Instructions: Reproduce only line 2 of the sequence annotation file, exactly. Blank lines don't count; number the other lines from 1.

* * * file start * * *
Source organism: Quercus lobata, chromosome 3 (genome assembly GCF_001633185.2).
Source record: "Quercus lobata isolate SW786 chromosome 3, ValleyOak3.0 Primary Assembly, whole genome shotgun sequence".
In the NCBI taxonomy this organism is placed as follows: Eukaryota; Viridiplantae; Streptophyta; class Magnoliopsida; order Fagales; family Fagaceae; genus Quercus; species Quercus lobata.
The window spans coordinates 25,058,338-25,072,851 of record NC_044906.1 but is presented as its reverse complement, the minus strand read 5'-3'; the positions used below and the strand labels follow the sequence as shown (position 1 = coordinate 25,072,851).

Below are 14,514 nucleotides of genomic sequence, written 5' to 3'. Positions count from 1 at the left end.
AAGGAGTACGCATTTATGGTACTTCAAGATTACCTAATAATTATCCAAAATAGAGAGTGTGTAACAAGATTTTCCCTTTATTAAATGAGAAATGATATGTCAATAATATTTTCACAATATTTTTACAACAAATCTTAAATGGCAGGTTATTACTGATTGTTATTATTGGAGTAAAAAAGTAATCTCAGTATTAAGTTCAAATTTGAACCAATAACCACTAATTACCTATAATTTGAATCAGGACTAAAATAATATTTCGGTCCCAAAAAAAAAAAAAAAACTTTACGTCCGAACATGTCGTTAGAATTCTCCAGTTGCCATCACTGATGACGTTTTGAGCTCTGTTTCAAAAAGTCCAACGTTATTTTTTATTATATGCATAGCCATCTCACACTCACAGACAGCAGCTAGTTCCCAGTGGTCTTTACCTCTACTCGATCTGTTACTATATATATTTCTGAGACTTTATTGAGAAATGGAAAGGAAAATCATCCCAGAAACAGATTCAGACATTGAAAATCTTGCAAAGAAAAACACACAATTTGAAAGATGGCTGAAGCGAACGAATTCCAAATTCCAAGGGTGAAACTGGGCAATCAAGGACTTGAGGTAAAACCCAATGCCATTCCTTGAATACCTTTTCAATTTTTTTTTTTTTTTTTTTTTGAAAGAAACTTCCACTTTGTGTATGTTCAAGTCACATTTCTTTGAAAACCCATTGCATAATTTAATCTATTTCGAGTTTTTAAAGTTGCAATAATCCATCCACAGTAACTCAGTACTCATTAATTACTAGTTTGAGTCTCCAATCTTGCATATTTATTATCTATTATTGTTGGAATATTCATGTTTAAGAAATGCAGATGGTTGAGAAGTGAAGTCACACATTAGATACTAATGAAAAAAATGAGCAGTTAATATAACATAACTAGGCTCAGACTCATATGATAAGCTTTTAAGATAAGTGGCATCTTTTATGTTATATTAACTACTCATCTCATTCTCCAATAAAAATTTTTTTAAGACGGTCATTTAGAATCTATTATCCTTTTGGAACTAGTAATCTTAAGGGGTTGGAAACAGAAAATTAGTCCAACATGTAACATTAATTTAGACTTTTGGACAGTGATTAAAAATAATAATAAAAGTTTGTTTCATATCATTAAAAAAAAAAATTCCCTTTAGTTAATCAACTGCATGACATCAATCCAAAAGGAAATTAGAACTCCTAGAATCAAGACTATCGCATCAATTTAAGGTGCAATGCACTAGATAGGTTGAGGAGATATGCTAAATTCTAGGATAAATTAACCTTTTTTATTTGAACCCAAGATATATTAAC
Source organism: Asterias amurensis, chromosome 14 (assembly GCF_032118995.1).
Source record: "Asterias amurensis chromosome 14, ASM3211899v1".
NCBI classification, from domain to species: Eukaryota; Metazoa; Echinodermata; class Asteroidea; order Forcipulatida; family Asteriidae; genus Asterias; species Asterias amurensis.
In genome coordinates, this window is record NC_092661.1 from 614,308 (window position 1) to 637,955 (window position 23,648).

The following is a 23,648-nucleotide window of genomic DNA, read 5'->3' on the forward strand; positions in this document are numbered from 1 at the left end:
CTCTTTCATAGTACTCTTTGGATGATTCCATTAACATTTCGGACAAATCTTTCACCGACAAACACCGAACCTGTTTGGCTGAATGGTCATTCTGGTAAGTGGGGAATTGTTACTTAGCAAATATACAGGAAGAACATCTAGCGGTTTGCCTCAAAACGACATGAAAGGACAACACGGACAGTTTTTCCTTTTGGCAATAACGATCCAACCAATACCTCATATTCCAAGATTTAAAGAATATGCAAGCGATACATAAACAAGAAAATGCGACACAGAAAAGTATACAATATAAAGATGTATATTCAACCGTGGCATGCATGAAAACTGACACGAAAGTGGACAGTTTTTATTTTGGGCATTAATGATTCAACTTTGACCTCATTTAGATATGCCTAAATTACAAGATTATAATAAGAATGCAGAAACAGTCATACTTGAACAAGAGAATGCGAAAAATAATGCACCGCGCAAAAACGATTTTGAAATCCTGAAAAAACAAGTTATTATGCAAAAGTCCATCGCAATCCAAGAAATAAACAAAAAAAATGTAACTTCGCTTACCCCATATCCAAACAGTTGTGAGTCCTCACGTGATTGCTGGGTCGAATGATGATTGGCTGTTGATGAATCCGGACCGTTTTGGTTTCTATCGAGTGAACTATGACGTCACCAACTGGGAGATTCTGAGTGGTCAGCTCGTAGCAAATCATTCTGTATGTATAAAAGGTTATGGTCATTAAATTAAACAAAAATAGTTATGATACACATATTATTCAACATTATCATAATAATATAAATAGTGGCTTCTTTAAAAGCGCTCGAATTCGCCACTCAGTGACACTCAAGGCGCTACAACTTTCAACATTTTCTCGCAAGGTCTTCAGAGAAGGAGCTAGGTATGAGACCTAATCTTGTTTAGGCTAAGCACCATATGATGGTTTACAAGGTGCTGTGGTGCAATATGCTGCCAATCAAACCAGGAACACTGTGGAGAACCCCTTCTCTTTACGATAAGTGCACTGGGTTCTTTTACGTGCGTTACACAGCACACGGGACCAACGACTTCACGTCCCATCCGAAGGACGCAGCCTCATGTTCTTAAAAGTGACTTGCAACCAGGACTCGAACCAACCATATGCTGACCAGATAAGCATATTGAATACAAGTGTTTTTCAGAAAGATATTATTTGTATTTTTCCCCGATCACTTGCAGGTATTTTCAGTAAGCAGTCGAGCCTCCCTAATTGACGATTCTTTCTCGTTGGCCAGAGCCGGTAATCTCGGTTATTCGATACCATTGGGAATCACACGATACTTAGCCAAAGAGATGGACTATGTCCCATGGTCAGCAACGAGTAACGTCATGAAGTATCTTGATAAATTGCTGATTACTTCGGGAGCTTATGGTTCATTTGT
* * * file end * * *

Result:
Source record: "Quercus lobata isolate SW786 chromosome 3, ValleyOak3.0 Primary Assembly, whole genome shotgun sequence".